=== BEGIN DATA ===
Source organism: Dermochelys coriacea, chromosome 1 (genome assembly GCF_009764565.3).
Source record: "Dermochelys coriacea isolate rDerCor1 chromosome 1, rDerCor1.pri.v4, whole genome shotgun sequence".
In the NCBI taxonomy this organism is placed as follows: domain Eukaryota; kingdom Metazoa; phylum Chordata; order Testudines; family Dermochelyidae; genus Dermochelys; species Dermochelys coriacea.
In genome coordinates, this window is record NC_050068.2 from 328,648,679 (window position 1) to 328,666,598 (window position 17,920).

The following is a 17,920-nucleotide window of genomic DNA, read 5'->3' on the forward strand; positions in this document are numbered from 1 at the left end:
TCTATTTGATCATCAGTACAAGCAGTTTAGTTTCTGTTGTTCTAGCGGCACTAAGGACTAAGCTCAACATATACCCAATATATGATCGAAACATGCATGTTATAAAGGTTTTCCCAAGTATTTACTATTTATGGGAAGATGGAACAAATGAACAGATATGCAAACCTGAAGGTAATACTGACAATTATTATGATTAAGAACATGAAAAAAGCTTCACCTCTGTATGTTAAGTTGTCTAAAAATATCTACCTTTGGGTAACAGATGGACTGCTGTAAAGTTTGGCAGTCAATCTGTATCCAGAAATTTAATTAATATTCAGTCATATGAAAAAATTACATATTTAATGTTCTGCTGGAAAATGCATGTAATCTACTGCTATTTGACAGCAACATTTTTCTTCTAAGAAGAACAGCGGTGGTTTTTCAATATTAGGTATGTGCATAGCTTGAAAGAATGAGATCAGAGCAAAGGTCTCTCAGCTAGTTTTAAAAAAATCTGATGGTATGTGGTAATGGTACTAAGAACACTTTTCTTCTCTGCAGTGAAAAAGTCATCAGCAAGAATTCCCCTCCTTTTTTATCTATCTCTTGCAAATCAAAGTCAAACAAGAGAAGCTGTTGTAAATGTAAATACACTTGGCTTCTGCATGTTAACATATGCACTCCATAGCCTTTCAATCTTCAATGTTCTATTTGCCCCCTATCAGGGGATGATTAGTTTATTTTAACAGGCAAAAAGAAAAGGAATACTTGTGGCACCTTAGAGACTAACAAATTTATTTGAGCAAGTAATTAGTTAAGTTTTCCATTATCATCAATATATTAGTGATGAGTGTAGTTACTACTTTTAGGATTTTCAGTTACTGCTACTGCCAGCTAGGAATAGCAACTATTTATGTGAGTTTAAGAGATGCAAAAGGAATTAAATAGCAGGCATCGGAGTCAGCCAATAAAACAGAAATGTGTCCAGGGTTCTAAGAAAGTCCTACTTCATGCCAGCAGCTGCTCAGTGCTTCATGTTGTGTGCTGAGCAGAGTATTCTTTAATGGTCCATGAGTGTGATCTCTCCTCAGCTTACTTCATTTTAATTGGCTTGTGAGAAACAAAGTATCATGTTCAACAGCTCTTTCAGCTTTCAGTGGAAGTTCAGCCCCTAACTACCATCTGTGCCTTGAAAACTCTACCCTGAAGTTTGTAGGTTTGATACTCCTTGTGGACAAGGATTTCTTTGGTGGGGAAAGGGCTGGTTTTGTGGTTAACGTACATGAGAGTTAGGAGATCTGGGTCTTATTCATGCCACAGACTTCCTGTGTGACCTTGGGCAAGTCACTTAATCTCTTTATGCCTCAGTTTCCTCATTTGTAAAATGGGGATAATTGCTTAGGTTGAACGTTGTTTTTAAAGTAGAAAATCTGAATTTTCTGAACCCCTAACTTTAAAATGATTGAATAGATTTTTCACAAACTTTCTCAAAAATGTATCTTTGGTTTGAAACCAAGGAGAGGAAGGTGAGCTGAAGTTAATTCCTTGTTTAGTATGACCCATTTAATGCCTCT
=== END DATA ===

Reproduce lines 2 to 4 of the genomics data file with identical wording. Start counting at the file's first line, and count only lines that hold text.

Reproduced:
Source record: "Dermochelys coriacea isolate rDerCor1 chromosome 1, rDerCor1.pri.v4, whole genome shotgun sequence".
In the NCBI taxonomy this organism is placed as follows: domain Eukaryota; kingdom Metazoa; phylum Chordata; order Testudines; family Dermochelyidae; genus Dermochelys; species Dermochelys coriacea.
In genome coordinates, this window is record NC_050068.2 from 328,648,679 (window position 1) to 328,666,598 (window position 17,920).